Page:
As Stefan put it, don’t be a baby sitter of your work. If you’re continually looking at design blogs and design inspiration then you’re more likely to steal work whether it’s intentional or not. When you put yourself in this situation, even when you’re subconsciously influenced by other work, you are putting yourself in a position of being a baby sitter—never sure if what you’ve produced is actually original. Stefan doesn’t suggest that you never look at design blogs ever again, but rather don’t look to these sources when you’re looking for inspiration. As he states, “It steals the joy from creation.” Instead draw inspiration from other fields, practices, and out in the real world.
Immediately after Stefan arrived to the workshop, he quickly introduced himself and put us right to work. We turned to the person sitting next to us and had 3 minutes to draw each other. After completing that sketch we were given another 3 minutes to draw that same person again, but this time in a style we’ve never tried before. For me, I got fed up with trying to figure out what “new” style to try and instead started scrawling away at the paper. As soon as the 3 minutes were up, we took the two drawings and taped them up side by side. With the entire wall covered portraits, Stefan walked through and would call out either 1, 2, or both to note which he thought was better or more innovative. There was nothing scientific about the end tally, but it was quite evident that 80 – 90% of the responses were for sketch 2 which was done in a style we’ve never tried before.
The moral being, we convince ourselves to remain inside our level of comfort out of fear of failure, but by stepping out and trying new things we’re more likely to produce more innovative and interesting work. Considering this workshop is composed entirely of college students, Stefan really hammered this point. He argued, if we aren’t trying new things and experimenting while we are in school then we are cheating ourselves. Try something new because it doesn’t matter whether or not it works, the point is to experiment and learn.
Who are you addressing? If you need to, put their name on it. If you don’t know who you are addressing then you need to figure it out. If you are addressing a larger group of people then learn how to address those people. When you’re targeting a wide range of people, it’s difficult to give the audience any specificity. By targeting a small audience, as small as just one person, you’re able to truly address them and make it personal.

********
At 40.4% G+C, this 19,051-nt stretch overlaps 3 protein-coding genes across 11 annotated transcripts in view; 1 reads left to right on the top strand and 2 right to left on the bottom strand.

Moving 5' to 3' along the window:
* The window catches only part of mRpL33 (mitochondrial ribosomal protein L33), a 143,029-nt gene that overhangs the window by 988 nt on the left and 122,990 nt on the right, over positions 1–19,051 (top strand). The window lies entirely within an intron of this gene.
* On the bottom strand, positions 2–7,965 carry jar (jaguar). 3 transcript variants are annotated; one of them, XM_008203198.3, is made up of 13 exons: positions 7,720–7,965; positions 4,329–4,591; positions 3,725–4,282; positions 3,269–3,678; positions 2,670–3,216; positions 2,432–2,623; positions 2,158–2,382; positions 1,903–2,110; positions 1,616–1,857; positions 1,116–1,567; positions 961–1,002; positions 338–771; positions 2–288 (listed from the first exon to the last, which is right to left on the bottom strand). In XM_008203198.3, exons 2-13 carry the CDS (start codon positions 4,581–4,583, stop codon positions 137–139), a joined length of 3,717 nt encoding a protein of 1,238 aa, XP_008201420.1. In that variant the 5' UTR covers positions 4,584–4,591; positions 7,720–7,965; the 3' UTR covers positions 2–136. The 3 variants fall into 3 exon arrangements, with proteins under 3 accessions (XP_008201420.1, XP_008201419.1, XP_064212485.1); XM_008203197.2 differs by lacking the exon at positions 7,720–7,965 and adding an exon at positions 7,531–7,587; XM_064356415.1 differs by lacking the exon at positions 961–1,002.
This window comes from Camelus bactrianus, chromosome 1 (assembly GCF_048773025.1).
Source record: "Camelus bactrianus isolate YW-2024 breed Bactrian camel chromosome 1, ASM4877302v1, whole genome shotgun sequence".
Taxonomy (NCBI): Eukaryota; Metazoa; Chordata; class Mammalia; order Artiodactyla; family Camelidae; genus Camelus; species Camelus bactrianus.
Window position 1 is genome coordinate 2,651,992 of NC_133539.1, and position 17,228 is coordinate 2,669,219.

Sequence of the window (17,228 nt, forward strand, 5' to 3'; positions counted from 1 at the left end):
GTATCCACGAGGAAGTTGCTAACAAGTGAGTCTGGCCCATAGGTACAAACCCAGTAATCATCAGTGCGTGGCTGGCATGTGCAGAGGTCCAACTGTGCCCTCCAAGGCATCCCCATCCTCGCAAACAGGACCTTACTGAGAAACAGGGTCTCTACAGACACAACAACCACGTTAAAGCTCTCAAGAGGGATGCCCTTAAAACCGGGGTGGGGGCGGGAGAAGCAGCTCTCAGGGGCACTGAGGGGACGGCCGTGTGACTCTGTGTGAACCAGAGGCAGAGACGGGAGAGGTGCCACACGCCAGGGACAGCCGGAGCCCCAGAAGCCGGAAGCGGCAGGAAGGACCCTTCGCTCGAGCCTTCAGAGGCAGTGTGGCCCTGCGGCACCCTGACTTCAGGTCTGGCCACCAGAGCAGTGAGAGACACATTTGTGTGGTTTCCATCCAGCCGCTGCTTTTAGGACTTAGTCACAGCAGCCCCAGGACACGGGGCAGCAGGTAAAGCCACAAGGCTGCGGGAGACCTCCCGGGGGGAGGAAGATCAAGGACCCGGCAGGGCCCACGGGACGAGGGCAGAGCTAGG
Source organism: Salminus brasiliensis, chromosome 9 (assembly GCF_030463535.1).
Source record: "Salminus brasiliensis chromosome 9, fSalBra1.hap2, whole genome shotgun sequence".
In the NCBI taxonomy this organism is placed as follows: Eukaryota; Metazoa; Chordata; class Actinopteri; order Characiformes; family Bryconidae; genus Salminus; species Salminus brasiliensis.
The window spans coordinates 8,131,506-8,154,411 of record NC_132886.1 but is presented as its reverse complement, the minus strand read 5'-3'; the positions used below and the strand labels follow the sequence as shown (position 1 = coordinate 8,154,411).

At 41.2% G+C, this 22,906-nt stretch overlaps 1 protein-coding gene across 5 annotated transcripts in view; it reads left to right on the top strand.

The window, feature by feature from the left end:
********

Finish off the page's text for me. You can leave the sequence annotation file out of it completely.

During the discussion of everyone’s work at the end of the workshop, Stefan was extremely adamant about continually asking who we were trying to address. Even after we introduced whom the work was designed for, he would poke and prod with more questions to actually find out who we were addressing. What I found most interesting was his continual advice to add the person’s name to the work for whom we were creating it for. Although it sounds simple, we convince ourselves not to do it because it seems so straightforward and sometimes cheesy, but Stefan argued on behalf of the personal touch that it delivers.
We love seeing things with our name on it. Have you ever been to a gas station with the spinning rack of keychains that are sorted in alphabetical order with generic names on it? If so, you’ve most likely searched for your name in it, and whether it was there or not it shows that we are interested in seeing our own name.
In closing, the workshop was an interesting mixture of fun and stress. I always enjoy hearing Stefan talk because of his sense of humor as well as his unique perspective, but I wish I could have been able to experience more time with him. Although I didn’t completely enjoy the workshop, I learned a few things and that’s what this was about. I don’t enjoy being around that many people, especially if they’re going to stress me out, but as Stefan would argue, it was an opportunity to get out of my comfort zone and learn from it.